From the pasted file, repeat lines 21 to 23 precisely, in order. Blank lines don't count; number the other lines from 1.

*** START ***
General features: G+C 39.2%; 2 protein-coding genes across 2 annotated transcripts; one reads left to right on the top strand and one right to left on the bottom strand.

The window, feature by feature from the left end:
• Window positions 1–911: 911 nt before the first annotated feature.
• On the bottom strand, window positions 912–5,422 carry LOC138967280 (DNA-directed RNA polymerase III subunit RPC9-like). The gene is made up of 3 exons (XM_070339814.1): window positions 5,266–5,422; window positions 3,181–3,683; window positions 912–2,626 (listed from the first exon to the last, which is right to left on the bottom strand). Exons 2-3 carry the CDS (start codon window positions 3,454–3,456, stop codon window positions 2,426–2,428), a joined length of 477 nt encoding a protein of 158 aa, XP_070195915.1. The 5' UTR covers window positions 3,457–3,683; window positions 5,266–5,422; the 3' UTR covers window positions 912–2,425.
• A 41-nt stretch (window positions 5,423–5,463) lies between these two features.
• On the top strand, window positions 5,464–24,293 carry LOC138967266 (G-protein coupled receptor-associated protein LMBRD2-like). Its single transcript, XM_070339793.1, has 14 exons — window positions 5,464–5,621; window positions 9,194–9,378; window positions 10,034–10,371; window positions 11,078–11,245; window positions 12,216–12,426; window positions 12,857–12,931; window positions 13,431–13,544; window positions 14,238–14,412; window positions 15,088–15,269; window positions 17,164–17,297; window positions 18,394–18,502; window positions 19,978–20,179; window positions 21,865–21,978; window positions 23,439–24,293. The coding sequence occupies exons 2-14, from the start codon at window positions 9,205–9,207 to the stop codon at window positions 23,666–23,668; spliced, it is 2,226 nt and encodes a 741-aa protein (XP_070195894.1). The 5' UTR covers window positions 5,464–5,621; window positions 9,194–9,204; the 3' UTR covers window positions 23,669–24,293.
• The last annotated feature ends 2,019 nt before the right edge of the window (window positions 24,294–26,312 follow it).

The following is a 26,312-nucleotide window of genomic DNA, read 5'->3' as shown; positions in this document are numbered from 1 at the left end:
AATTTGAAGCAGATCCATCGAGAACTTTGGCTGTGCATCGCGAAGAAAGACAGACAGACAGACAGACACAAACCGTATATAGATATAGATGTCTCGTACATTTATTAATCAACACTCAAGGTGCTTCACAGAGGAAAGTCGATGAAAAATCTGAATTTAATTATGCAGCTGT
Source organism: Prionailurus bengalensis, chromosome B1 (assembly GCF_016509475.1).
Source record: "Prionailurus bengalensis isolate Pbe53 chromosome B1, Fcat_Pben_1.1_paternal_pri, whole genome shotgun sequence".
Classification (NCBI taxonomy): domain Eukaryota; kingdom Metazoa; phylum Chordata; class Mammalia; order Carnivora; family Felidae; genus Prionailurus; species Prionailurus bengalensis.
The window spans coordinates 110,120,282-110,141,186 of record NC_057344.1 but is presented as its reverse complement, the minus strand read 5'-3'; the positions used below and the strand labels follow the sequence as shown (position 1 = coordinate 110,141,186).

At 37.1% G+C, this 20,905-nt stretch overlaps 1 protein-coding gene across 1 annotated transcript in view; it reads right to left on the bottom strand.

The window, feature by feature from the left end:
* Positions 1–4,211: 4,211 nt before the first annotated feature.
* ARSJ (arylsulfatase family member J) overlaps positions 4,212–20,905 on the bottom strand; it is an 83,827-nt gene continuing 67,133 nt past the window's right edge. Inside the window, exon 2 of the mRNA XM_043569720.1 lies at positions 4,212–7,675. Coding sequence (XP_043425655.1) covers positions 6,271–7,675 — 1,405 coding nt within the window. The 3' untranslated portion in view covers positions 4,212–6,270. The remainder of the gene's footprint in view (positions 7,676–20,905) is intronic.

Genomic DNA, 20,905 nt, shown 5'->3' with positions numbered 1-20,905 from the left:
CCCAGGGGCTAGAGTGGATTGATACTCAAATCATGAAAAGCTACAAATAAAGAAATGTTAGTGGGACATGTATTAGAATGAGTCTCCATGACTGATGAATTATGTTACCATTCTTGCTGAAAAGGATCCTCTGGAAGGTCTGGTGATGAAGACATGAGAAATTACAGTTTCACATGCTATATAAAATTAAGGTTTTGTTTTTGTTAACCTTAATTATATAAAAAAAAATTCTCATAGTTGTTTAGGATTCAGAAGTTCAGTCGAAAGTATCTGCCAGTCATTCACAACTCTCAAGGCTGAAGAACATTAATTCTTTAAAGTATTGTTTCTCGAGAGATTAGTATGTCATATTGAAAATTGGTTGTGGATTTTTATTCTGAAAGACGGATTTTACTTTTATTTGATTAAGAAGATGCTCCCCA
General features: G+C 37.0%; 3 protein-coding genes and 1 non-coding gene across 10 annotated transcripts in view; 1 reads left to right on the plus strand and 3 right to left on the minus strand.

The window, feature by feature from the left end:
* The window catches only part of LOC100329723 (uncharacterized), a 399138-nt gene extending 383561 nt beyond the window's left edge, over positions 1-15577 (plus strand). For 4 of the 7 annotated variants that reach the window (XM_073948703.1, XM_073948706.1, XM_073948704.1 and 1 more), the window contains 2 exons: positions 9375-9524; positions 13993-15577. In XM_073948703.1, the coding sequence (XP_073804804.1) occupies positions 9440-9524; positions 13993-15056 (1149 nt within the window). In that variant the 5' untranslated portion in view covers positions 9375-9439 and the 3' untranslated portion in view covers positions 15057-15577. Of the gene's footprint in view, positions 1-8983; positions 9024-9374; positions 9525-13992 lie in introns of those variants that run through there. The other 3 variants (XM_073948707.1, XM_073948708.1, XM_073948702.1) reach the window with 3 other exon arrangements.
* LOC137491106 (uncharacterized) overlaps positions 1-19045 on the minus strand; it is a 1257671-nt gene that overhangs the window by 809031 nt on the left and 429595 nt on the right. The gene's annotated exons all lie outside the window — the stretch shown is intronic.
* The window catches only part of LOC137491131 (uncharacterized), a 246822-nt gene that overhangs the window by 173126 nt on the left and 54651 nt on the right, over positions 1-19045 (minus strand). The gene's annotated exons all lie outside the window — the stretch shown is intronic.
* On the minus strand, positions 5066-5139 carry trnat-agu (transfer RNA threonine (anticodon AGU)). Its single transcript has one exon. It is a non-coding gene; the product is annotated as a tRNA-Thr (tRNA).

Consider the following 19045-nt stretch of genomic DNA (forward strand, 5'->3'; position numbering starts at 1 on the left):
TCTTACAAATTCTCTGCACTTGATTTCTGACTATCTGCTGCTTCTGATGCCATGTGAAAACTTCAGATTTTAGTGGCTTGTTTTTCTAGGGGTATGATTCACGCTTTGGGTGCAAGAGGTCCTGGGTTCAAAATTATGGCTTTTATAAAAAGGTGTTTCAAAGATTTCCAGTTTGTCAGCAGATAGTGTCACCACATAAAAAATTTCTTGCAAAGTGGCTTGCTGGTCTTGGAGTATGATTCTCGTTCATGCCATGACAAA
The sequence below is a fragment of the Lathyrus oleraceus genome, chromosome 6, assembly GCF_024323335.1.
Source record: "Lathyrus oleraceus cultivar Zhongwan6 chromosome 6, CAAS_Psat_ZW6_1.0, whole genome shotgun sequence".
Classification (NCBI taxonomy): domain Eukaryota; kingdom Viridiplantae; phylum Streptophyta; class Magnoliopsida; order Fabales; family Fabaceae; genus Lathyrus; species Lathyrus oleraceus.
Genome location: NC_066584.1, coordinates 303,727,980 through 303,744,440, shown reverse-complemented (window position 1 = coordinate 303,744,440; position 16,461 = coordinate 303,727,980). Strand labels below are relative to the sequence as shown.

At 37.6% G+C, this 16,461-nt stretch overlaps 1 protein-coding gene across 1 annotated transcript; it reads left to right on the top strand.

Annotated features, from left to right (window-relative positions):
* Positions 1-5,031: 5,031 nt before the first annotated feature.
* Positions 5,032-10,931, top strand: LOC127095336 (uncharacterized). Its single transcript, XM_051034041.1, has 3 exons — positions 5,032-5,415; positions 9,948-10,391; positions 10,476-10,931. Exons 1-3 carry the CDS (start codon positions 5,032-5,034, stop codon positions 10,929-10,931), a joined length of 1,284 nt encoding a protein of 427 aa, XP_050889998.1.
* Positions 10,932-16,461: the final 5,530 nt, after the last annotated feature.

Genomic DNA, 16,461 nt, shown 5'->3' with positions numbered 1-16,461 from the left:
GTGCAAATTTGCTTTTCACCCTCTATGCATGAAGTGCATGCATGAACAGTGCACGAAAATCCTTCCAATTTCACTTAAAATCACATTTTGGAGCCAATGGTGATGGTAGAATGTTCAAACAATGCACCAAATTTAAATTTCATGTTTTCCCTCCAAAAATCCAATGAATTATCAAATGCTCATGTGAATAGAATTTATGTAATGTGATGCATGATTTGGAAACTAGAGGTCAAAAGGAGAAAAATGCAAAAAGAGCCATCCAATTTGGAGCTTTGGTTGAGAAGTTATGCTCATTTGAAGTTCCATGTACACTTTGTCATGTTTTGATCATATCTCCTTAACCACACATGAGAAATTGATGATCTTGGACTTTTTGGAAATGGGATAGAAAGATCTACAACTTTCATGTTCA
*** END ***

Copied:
The window, feature by feature from the left end:
* The window catches only part of LOC100329723 (uncharacterized), a 399138-nt gene extending 383561 nt beyond the window's left edge, over positions 1-15577 (plus strand). For 4 of the 7 annotated variants that reach the window (XM_073948703.1, XM_073948706.1, XM_073948704.1 and 1 more), the window contains 2 exons: positions 9375-9524; positions 13993-15577. In XM_073948703.1, the coding sequence (XP_073804804.1) occupies positions 9440-9524; positions 13993-15056 (1149 nt within the window). In that variant the 5' untranslated portion in view covers positions 9375-9439 and the 3' untranslated portion in view covers positions 15057-15577. Of the gene's footprint in view, positions 1-8983; positions 9024-9374; positions 9525-13992 lie in introns of those variants that run through there. The other 3 variants (XM_073948707.1, XM_073948708.1, XM_073948702.1) reach the window with 3 other exon arrangements.
* LOC137491106 (uncharacterized) overlaps positions 1-19045 on the minus strand; it is a 1257671-nt gene that overhangs the window by 809031 nt on the left and 429595 nt on the right. The gene's annotated exons all lie outside the window — the stretch shown is intronic.